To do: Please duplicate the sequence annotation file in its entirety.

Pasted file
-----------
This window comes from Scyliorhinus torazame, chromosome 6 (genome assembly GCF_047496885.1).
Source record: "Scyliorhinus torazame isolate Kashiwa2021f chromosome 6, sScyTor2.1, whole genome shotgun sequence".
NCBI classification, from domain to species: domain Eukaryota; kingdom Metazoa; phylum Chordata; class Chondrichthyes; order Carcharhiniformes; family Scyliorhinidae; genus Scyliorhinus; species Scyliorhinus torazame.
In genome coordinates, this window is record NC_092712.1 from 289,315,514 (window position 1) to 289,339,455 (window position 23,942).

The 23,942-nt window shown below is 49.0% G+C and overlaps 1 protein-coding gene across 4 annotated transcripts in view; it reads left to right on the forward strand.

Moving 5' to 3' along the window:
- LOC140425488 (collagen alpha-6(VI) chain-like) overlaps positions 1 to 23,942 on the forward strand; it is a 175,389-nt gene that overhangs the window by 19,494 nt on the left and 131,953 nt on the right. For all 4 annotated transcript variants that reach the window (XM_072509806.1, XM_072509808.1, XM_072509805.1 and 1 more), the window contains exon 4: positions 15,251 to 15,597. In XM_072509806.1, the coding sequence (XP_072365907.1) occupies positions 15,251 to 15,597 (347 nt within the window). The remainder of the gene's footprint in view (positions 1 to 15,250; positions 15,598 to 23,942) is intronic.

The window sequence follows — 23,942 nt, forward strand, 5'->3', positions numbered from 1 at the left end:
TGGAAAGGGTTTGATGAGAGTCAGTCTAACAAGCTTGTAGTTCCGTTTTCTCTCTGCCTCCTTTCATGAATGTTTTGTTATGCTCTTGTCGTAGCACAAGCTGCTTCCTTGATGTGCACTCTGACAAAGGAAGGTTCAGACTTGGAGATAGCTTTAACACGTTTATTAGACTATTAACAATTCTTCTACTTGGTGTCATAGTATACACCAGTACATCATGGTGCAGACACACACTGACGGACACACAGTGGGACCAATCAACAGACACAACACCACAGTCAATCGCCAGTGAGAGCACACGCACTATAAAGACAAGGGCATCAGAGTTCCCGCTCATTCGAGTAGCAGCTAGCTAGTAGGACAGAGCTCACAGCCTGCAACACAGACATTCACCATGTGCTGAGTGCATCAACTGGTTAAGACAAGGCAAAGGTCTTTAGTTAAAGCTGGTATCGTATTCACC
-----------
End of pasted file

This window comes from Scyliorhinus torazame, chromosome 6 (genome assembly GCF_047496885.1).
Source record: "Scyliorhinus torazame isolate Kashiwa2021f chromosome 6, sScyTor2.1, whole genome shotgun sequence".
NCBI classification, from domain to species: domain Eukaryota; kingdom Metazoa; phylum Chordata; class Chondrichthyes; order Carcharhiniformes; family Scyliorhinidae; genus Scyliorhinus; species Scyliorhinus torazame.
In genome coordinates, this window is record NC_092712.1 from 289,315,514 (window position 1) to 289,339,455 (window position 23,942).

The 23,942-nt window shown below is 49.0% G+C and overlaps 1 protein-coding gene across 4 annotated transcripts in view; it reads left to right on the forward strand.

Moving 5' to 3' along the window:
- LOC140425488 (collagen alpha-6(VI) chain-like) overlaps positions 1 to 23,942 on the forward strand; it is a 175,389-nt gene that overhangs the window by 19,494 nt on the left and 131,953 nt on the right. For all 4 annotated transcript variants that reach the window (XM_072509806.1, XM_072509808.1, XM_072509805.1 and 1 more), the window contains exon 4: positions 15,251 to 15,597. In XM_072509806.1, the coding sequence (XP_072365907.1) occupies positions 15,251 to 15,597 (347 nt within the window). The remainder of the gene's footprint in view (positions 1 to 15,250; positions 15,598 to 23,942) is intronic.

The window sequence follows — 23,942 nt, forward strand, 5'->3', positions numbered from 1 at the left end:
TGGAAAGGGTTTGATGAGAGTCAGTCTAACAAGCTTGTAGTTCCGTTTTCTCTCTGCCTCCTTTCATGAATGTTTTGTTATGCTCTTGTCGTAGCACAAGCTGCTTCCTTGATGTGCACTCTGACAAAGGAAGGTTCAGACTTGGAGATAGCTTTAACACGTTTATTAGACTATTAACAATTCTTCTACTTGGTGTCATAGTATACACCAGTACATCATGGTGCAGACACACACTGACGGACACACAGTGGGACCAATCAACAGACACAACACCACAGTCAATCGCCAGTGAGAGCACACGCACTATAAAGACAAGGGCATCAGAGTTCCCGCTCATTCGAGTAGCAGCTAGCTAGTAGGACAGAGCTCACAGCCTGCAACACAGACATTCACCATGTGCTGAGTGCATCAACTGGTTAAGACAAGGCAAAGGTCTTTAGTTAAAGCTGGTATCGTATTCACC